Off-price retail company Ross Stores (NASDAQ:ROST) reported results ahead of analysts' expectations in Q2 FY2023, with revenue up 7.68% year on year to $4.93 billion. Ross Stores made a GAAP profit of $446.3 million, improving from its profit of $384.5 million in the same quarter last year.
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Ross Stores (ROST) Q2 FY2023 Highlights:
- Revenue: $4.93 billion vs analyst estimates of $4.75 billion (3.92% beat)
- EPS: $1.32 vs analyst estimates of $1.16 (13.5% beat)
- EPS (non-GAAP) Guidance for Q3 2023 is $1.19 at the midpoint, above analyst estimates of $1.16
- Free Cash Flow of $506.9 million, up 124% from the same quarter last year
- Gross Margin (GAAP): 27.7%, up from 25.8% in the same quarter last year
- Same-Store Sales were up 5% year on year (large beat vs. expectations of up 0.9% year on year)
- Store Locations: 2,061 at quarter end, increasing by 81 over the last 12 months
Looking ahead, CEO Barbara Rentler commented, “Despite the recent moderation in inflation, our low-to-moderate income customer continues to face persistently higher costs on necessities. As such, we believe it is prudent to continue to plan the business cautiously. However, given our improved second quarter performance, we are raising our second half sales and earnings outlook. We are now planning comparable store sales for the third and fourth quarters of 2023 to be up 2% to 3% and up 1% to 2%, respectively. Based on these assumptions, same store sales for the 52 weeks ending January 27, 2024 are forecast to be in the range of up 2% to 3%.”
Selling excess inventory or overstocked items from other retailers, Ross Stores (NASDAQ:ROST) is an off-price concept that sells apparel and other goods at prices much lower than department stores.
Off-price retailers, which sell name-brand goods at major discounts because of their unique purchasing and procurement strategies, understand that everyone loves a good deal. Specifically, these companies buy excess inventory and overstocks from manufacturers and other retailers so they can turn around and offer these products at super competitive prices. Despite the unique draw lure of discounts, these off-price retailers must also contend with the secular headwinds of online penetration and stalling retail foot traffic in places like suburban shopping centers.
Ross Stores is one of the larger companies in the consumer retail industry and benefits from economies of scale, enabling it to gain more leverage on fixed costs and offer consumers lower prices.
As you can see below, the company's annualized revenue growth rate of 5.62% over the last four years (we compare to 2019 to normalize for COVID-19 impacts) was mediocre as it opened new stores and grew sales at existing, established stores.
This quarter, Ross Stores reported solid year-on-year revenue growth of 7.68% and its revenue of $4.93 billion outperformed analysts' estimates by 3.92%. Looking ahead, the analysts covering the company expect sales to grow 4.87% over the next 12 months.
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Number of Stores
When a retailer like Ross Stores is opening new stores, it usually means that demand is greater than supply, and in turn, it's investing for growth. Ross Stores's store count increased by 81 locations, or 4.09%, over the last 12 months to 2,061 total retail locations in the most recently reported quarter.
Over the last two years, the company has generally opened new stores and averaged 4.18% annual growth in its physical footprint, which is decent and on par with the broader sector. With an expanding store base and demand, revenue growth can come from multiple vectors: sales from new stores, sales from e-commerce, or increased foot traffic and higher sales per customer at existing stores.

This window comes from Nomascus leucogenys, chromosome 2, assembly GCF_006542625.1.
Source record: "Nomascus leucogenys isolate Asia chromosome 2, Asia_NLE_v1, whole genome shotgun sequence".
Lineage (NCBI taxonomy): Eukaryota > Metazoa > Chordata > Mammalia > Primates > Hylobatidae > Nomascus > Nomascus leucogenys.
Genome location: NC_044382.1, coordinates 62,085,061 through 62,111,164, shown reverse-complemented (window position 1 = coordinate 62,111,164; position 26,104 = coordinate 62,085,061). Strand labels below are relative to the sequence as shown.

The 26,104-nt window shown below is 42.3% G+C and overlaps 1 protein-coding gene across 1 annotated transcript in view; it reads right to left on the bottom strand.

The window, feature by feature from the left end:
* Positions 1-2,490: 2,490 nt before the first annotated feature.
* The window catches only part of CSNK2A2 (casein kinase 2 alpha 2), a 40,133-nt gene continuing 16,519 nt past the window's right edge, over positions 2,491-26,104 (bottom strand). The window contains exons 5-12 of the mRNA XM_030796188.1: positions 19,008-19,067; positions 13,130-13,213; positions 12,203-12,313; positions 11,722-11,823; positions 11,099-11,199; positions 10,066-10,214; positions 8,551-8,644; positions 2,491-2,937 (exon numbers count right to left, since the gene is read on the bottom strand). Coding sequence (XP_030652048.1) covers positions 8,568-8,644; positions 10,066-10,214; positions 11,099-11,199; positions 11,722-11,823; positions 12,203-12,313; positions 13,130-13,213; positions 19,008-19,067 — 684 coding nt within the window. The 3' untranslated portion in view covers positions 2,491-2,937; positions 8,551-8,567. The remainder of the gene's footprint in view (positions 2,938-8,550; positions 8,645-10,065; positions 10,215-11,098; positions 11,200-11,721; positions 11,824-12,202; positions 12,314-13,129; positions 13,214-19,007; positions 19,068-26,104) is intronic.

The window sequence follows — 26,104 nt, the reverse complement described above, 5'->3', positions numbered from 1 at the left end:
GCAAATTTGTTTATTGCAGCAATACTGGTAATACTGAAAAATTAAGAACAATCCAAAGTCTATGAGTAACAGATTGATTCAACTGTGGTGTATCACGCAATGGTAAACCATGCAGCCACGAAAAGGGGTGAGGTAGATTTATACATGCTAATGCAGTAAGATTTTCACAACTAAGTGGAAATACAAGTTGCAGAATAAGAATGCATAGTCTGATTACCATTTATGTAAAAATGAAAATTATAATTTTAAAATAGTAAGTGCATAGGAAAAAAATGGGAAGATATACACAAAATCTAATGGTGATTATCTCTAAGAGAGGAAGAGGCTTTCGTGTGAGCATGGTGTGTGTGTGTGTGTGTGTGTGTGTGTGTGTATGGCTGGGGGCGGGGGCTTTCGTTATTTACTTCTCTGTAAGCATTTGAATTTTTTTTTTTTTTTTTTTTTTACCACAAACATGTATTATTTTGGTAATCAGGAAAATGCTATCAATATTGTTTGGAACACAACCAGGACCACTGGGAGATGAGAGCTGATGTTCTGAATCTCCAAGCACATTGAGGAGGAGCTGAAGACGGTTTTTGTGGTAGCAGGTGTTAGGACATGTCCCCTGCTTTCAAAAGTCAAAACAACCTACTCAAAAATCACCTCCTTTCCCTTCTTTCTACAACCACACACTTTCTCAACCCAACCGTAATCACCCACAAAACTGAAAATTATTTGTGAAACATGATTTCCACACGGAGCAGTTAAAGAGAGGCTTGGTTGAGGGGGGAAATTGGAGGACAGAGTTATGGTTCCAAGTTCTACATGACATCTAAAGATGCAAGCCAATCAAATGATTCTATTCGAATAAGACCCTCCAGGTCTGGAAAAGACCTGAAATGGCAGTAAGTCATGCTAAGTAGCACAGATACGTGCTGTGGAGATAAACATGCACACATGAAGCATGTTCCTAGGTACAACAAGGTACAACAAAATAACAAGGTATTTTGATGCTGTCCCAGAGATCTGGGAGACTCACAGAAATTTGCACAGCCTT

A company's same-store sales growth shows the year-on-year change in sales for its brick-and-mortar stores that have been open for at least a year, give or take, and e-commerce platform. This is a key performance indicator for retailers because it measures organic growth and demand.
Ross Stores's demand within its existing stores has been relatively stable over the last eight quarters but fallen behind the broader consumer retail sector. On average, the company's same-store sales have grown by 2.38% year on year. With positive same-store sales growth amid an increasing physical footprint of stores, Ross Stores is reaching more customers and growing sales.
In the latest quarter, Ross Stores's same-store sales rose 5% year on year. This growth was a well-appreciated turnaround from the 7% year-on-year decline it had posted 12 months ago, showing that the business is regaining momentum.
Key Takeaways from Ross Stores's Q2 Results
With a market capitalization of $39.3 billion, a $4.58 billion cash balance, and positive free cash flow over the last 12 months, we're confident that Ross Stores has the resources needed to pursue a high-growth business strategy.
It was good to see Ross Stores beat analysts' same-store sales, revenue, and EPS expectations this quarter. Management added "...given our improved second quarter performance, we are raising our second half sales and earnings outlook. We are now planning comparable store sales for the third and fourth quarters of 2023 to be up 2% to 3% and up 1% to 2%, respectively." As such, EPS guidance for next quarter and the full year were also both ahead of expectations. Overall, this was a solid quarter for Ross Stores. The stock is up 4.76% after reporting and currently trades at $118.3 per share.
So should you invest in Ross Stores right now? When making that decision, it's important to consider its valuation, business qualities, as well as what has happened in the latest quarter. We cover that in our actionable full research report which you can read here, it's free.
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The author has no position in any of the stocks mentioned in this report.